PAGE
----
The National Catholic Review
Doris Donnelly
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This week, Doris Donnelly reviews Vestments, a new novel about a young priest struggling with his vocation. Here she offers a few classic novels featuring a priest protagonist.

The Power and the Glory by Graham Greene (1940)

An unnamed whiskey priest is on the run from a Mexican state that has outlawed the church. All other priests have fled or been rounded up and shot. Stripped of his life of pampered privilege, and in a haze of alcohol and fear, the priest is unwittingly tugged to minister to needy peasants while eluding an intense lieutenant who is determined to rid his country from all seeds of corruption planted by the church. The paradox of strength in weakness has probably never been novelized better than here by Greene.

The Diary of a Country Priest by George Bernanos
(1936 French; 1937 English)

This touching and uncommonly profound diary is in a class of its own. The journal belongs to a young Catholic priest in an isolated French village who serves misguided, petty, impoverished parishioners with unstinting devotion without a shred of gratitude in return. Engulfed by sadness at his inability to connect with his people, he remains a faithful witness to grace in spite of what seems to be a life of unmitigated failure. As he dies of cancer, grace glows and we recognize the privilege of being in the presence of a saint.

The Innocence of Father Brown by G. K. Chesterton (1911)

OK, maybe not so innocent, at least not in the ways of understanding human nature where he excels and outdoes his almost contemporary, Sherlock Holmes, who relied solely on keen observation and deductive reasoning. Brown does more. He solves impenetrable mysteries always as a means to an end—the firm conviction that even the most hardened criminals are not beyond the possibility of repentance and redemption. Brown’s wit charms still, a hundred years later.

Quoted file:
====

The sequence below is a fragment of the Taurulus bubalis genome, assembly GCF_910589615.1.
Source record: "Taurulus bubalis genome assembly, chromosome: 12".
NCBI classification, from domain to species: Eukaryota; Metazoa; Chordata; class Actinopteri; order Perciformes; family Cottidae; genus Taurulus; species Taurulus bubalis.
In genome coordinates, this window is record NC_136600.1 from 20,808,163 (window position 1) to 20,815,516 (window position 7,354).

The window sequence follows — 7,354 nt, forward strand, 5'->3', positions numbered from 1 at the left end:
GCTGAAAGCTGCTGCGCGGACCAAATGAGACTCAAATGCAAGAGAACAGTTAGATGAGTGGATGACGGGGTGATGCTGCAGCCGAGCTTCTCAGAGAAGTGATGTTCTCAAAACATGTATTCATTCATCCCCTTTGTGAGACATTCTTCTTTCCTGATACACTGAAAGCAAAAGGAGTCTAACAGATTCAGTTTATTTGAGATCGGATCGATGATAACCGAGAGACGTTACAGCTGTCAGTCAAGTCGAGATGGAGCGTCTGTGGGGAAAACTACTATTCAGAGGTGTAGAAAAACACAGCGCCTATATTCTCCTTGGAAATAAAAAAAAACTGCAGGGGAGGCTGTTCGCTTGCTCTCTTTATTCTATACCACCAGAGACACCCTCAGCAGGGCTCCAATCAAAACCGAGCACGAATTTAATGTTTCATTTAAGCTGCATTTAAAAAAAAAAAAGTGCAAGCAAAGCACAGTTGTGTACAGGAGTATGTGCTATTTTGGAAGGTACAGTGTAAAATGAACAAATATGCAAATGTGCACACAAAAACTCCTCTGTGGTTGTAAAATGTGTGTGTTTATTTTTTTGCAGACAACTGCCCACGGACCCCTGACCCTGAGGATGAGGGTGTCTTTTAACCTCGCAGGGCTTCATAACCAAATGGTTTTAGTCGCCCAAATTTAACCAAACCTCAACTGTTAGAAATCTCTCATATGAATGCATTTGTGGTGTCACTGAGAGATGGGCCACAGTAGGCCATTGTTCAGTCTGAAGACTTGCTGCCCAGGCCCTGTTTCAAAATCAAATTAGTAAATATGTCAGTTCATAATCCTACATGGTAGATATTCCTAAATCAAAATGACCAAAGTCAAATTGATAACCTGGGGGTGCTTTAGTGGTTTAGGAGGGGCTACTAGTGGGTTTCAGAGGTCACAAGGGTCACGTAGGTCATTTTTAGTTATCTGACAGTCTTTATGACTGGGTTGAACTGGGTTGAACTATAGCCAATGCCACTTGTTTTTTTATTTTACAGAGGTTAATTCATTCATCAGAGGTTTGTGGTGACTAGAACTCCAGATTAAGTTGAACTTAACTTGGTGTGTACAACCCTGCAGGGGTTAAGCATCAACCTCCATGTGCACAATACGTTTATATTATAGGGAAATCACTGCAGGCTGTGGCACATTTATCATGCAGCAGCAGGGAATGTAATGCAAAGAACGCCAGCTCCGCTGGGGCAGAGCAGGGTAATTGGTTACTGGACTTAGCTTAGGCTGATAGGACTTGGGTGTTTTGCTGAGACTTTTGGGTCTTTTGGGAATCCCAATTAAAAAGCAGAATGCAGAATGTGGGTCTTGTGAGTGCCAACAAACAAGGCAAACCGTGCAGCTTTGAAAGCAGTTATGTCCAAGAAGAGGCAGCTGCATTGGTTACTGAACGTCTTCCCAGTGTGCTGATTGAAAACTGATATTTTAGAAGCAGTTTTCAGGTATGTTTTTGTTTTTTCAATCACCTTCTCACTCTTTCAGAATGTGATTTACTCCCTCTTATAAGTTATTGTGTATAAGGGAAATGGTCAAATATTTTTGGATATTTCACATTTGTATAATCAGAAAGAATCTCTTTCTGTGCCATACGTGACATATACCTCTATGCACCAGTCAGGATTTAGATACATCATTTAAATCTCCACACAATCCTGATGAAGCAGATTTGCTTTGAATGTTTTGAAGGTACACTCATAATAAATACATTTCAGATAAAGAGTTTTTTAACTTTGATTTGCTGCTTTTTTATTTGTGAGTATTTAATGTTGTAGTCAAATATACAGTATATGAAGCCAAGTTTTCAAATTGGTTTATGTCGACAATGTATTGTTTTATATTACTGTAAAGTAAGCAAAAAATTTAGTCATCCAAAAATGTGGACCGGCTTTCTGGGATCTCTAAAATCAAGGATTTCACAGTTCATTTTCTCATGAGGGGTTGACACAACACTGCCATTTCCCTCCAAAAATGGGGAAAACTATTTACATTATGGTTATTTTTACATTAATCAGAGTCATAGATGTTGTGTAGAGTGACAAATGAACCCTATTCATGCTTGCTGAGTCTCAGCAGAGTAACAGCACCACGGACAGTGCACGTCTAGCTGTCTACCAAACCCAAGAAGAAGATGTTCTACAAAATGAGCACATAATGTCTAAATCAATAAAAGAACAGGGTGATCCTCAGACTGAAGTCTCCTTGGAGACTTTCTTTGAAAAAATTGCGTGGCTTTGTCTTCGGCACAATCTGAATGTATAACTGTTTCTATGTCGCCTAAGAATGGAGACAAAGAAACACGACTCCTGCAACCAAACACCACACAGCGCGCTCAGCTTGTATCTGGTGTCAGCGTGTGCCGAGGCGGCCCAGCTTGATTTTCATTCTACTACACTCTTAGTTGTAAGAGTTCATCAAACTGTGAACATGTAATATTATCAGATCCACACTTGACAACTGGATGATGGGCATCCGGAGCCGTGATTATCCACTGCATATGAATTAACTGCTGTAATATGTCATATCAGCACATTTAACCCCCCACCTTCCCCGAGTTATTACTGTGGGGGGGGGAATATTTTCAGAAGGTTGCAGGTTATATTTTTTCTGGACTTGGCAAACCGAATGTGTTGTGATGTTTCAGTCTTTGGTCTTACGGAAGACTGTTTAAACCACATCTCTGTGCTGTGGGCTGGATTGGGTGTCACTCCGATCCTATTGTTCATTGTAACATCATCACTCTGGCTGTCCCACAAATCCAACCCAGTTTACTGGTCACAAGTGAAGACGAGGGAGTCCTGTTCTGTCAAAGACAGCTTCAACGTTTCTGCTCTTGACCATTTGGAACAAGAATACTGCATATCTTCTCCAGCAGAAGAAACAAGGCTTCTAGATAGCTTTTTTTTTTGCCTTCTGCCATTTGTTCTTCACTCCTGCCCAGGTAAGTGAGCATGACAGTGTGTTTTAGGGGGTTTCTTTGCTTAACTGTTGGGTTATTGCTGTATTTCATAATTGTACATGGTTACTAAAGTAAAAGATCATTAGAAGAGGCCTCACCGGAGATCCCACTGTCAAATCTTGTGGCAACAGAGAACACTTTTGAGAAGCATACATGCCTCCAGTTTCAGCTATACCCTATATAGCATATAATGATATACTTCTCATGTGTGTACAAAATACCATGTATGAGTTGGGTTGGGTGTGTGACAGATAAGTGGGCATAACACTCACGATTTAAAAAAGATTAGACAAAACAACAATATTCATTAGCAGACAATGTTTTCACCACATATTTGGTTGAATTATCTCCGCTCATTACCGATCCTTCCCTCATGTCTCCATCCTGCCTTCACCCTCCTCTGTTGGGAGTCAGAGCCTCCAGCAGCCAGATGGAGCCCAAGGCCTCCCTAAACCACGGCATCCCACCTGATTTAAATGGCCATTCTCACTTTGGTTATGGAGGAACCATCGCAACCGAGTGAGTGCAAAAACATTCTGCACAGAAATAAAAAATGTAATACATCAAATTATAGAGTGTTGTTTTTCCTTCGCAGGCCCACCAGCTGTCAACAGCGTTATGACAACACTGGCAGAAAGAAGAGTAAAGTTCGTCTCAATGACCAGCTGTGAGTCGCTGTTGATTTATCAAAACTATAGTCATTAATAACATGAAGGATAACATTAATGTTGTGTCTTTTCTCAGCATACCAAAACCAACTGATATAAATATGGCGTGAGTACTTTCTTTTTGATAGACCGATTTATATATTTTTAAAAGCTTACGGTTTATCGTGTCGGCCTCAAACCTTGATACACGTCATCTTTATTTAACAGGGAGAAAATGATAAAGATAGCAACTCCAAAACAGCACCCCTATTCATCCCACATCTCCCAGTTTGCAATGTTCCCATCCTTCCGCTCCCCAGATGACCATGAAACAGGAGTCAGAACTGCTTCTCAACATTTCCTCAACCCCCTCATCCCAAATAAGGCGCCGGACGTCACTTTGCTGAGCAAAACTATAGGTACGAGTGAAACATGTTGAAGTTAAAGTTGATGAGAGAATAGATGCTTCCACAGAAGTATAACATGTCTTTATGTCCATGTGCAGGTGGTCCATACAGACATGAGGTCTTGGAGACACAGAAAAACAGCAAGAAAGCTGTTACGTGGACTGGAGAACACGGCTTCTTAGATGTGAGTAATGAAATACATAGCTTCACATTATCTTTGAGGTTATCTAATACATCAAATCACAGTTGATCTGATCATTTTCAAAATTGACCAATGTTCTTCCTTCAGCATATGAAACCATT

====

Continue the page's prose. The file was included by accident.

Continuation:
The Sparrow by Mary Doria Russell (1996)

In 2019, Father Emilio Sandoz, a Jesuit linguist, travels with his team on a secret mission to the planet Rakhat, where the first proof of intelligent extraterrestrial life is detected. Forty years later, Sandoz, the sole survivor of the failed mission, is rescued only to face an inquest by the Vatican that probes the heart and soul of this emotionally shattered and physically debilitated priest. We learn of a tragic human error that leads to Sandoz’s disgrace and prompts the perpetual question about how a good God allows excruciating suffering to exist.

The Thorn Birds by Colleen McCullough (1977)

A popular potboiler, The Thorn Birds turbocharges the clichéd tale of “dark passion” and “forbidden love” between a beautiful woman and a handsome priest. McCullough needs 700 pages to trace lust, ambition and the inevitable pain that burrows deep in the hearts of Meggie Cleary and Father Ralph de Bricassart as Meggie remains in the Australian outback and Ralph sets out for the fast lane of ecclesiastical prominence and success in Rome.

Death Comes for the Archbishop by Willa Cather (1927)

This majestic story belongs to Jean-Marie Latour, a French missionary priest dispatched with a companion to New Mexico in the mid-1800s to evangelize its people who are American by law but Mexican and Indian by heritage. Cather captures the dignity of Bishop Latour, whose gift of self to others is unrelenting as he confronts not only the quintessential beauty and unforgiving landscape of the Southwest but also renegade priests, wrenching human suffering and his own loneliness. Hands down, this is an American masterpiece.

Pictured above: Henry Fonda in the film adaptation of The Power and The Glory.

Doris Donnelly is a professor of theology at John Carroll University, Cleveland, Ohio.

Comments

Ann Conway | 2/2/2012 - 1:45pm
I also loved "The Edge of Sadness."  O'Connor is a great writer and got the American Irish in a way I've never seen since.
DORIS DONNELLY | 1/29/2012 - 4:23pm
Yes, yes, yes! These are all wonderful suggestions that extend the list I provided, and I'm so pleased to read about your personal favorites. I had a hard time whittling the list down to six, trying as I did for different storylines. To the very last minute, though, I regretted not including Andrew O'Hagan's "Be Near Me," and Jeanette Haien's "The All of It." They, along with your recommendations, certainly round out the selection nicely. Thank you so much for taking the time to write.
Daniel St.Laurent | 1/28/2012 - 1:54pm
Might I offer "North of Hope" by Jon Hassler?